When the fuel level sinks, the float goes down, opens the needle valve and admits fuel into the chamber. And when the fuel level reaches its normal level, the float goes up, closes the needle valve and stop inflows of the fuel. A normal level is reached when the fuel in the chamber is 1-2 mm below the edge of nozzle 8. This level ensures easy suction of fuel from the nozzle and prevents leakage when the carburetor is inoperative.
Jet tube 9, with a calibrated hole of definite diameter, meters out the amount of fuel to be supplied. The pulverizer, which takes the form of a thin tube, communicates with float chamber through the jet. Mixing chamber 6 is straight or bent tube, one of whose ends is connected to the engine intake pipe and the other to the air cleaner. The fuel is mixed with air precisely in this chamber. Venturi 7, mounted in the mixing chamber at the end of the nozzle, increases the velocity of the sir stream in the mixing chamber and thereby provides a more intensive atomization of fuel. Throttle 5 changes the cross-section presented to the combustible mixture. The throttle is controlled by the driver from the cab (driver’s cabin). The degree to which the throttle is opened determines the amount of mixture passed and accordingly changes the power of the engine.
As the crankshaft rotates, the rarefaction built up during admission strokes causes atmospheric air to flow through the carburetor. The velocity of air increases considerably in the Venturi and a strong rarefaction appears above pulverizer. Due to the difference in pressure, fuel is sprayed out of the pulverizer, and mixes and evaporators in the high velocity airflow. The combustible mixture prepared in this manner is drawn in to the cylinders during admission strokes, the amount being adjusted by the position of the throttle.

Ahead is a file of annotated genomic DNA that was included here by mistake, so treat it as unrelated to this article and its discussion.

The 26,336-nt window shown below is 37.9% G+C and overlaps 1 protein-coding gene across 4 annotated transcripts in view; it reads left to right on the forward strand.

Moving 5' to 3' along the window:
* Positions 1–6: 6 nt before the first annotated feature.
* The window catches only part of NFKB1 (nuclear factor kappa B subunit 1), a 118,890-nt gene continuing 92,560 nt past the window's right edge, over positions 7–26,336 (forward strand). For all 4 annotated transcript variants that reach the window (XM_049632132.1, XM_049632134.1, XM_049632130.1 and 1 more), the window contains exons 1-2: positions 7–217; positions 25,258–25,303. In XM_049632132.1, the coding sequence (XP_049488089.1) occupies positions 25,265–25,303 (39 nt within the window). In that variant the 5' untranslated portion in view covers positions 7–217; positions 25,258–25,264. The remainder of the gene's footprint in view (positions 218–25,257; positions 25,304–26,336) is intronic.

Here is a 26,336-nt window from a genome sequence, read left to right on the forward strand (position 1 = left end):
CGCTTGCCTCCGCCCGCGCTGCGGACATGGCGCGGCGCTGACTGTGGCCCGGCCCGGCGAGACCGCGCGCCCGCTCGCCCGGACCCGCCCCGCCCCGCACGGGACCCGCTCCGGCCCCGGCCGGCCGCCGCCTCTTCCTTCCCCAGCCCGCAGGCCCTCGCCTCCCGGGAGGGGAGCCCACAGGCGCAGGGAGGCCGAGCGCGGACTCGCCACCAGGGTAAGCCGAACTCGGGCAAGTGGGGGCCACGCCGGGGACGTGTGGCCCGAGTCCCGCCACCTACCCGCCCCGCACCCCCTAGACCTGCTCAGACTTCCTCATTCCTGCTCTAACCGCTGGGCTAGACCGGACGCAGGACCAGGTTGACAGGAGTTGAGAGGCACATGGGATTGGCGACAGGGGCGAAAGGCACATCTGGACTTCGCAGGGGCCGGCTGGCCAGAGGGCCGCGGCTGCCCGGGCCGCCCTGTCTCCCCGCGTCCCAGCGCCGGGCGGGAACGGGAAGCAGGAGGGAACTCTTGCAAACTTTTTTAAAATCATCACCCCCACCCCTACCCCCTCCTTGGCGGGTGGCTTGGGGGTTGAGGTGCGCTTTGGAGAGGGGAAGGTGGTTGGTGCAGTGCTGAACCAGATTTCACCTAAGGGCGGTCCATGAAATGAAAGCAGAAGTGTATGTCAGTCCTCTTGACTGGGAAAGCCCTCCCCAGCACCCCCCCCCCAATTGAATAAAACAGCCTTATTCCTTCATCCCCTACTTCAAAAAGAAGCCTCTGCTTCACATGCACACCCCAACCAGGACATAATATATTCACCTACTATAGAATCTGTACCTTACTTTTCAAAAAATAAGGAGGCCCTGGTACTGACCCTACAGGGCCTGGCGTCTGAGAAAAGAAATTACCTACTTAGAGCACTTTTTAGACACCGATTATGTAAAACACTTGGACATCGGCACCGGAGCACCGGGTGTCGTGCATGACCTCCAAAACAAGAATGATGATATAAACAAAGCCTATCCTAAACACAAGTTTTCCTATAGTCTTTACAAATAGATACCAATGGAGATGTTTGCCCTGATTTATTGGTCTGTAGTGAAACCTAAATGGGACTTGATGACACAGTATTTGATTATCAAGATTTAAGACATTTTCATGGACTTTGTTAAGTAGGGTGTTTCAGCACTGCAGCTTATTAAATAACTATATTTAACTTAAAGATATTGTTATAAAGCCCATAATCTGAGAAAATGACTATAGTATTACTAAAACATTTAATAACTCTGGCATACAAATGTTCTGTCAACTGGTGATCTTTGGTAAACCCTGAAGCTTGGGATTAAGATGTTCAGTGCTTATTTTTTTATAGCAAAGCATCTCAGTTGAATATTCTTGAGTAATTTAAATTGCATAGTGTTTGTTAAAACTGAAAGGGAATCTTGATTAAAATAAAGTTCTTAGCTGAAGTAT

A simple carburetor can provide a required composition of fuel and air mixture only for a particular duty. It is because if the number of engine revolutions and the load are increased, the mixture supplied by the carburetor will become richer since the rarefaction at the diffusor will also increase.

Requirement of Air: Fuel Mixture:
A petrol engine driven vehicle (whether moped, scooter, motorcycle or a car) runs in city and on highways under different conditions of speed load and weather.
These can be:
a.  Cold Starting in winter season.
b.  Starting of vehicle in icy situation.
c.  Pickup of a vehicle with fully loaded, partially loaded or in unloaded condition.
d. Idling speed at road crossing, traffic single crossing, or a situation where speed of the vehicle has to be lowered-down.
e.  A speed suitable for driving in city and its markets.
f.  A cruising speed on highway and expressways.
g.  Need of instantaneous acceleration and deceleration.

TYPES OF CARBURETORS

1.      On the basis of number of venturies
A.  Single Venturi carburetor
B.  Multi Venturi carburetor
i.  Two-Venturi type
ii.  Three-Venturi type
2.      On the basis of commercial trade names
a.  Zenith carburetor 
b.  Solex carburetor
c.  Carter carburetor
d.  S.U. carburetor
e.  General carburetor
f.  Mikuni carburetor

1 comment: